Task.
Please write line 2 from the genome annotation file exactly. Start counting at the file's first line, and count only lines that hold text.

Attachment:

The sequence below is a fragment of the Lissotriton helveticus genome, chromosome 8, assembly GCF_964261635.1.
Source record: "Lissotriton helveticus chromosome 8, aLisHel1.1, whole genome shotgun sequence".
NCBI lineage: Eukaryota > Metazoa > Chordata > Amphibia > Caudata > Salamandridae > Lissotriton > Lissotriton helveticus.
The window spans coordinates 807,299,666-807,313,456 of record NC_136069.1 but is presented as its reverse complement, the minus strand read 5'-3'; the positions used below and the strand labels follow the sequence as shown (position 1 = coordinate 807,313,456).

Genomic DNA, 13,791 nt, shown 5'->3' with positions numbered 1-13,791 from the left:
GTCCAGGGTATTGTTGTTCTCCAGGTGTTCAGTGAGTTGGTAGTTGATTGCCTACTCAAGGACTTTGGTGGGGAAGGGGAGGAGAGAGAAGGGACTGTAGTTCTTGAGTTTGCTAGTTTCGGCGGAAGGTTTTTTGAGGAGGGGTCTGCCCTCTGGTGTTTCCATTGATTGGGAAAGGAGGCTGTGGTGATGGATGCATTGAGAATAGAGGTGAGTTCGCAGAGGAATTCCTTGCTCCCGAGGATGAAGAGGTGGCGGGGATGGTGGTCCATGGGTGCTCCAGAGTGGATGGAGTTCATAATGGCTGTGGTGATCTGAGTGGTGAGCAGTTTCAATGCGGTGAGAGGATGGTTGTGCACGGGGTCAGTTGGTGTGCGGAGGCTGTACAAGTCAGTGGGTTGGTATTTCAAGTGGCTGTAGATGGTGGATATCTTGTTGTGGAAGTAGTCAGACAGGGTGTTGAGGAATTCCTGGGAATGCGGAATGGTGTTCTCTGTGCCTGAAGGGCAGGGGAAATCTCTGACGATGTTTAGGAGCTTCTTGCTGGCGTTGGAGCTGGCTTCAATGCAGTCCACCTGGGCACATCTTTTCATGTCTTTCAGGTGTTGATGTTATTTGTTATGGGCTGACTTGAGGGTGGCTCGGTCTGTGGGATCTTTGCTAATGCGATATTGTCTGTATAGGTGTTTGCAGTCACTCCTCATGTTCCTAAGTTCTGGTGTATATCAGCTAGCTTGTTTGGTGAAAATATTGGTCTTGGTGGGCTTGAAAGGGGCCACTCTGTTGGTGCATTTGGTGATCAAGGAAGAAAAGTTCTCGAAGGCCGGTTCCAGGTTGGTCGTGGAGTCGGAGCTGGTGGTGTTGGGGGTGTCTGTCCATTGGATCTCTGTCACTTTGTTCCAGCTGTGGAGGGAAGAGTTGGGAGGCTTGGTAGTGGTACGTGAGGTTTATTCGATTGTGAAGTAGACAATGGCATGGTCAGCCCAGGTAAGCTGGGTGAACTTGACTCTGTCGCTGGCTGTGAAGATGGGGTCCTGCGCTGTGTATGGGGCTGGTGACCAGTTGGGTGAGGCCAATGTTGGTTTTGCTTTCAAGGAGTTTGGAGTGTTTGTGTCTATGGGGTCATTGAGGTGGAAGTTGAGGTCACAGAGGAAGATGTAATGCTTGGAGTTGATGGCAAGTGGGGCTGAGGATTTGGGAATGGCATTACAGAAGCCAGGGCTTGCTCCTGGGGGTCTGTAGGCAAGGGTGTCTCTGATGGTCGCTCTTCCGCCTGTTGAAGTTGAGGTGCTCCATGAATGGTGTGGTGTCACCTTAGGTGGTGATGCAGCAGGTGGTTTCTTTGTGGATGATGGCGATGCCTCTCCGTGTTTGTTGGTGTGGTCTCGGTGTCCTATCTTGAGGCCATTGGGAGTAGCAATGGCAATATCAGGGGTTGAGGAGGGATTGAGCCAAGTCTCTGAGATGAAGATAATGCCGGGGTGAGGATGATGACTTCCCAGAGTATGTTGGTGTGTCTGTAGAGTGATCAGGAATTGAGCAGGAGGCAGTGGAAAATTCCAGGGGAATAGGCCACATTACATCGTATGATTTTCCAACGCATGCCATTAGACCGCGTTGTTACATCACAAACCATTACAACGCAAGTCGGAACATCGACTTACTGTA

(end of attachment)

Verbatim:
Source record: "Lissotriton helveticus chromosome 8, aLisHel1.1, whole genome shotgun sequence".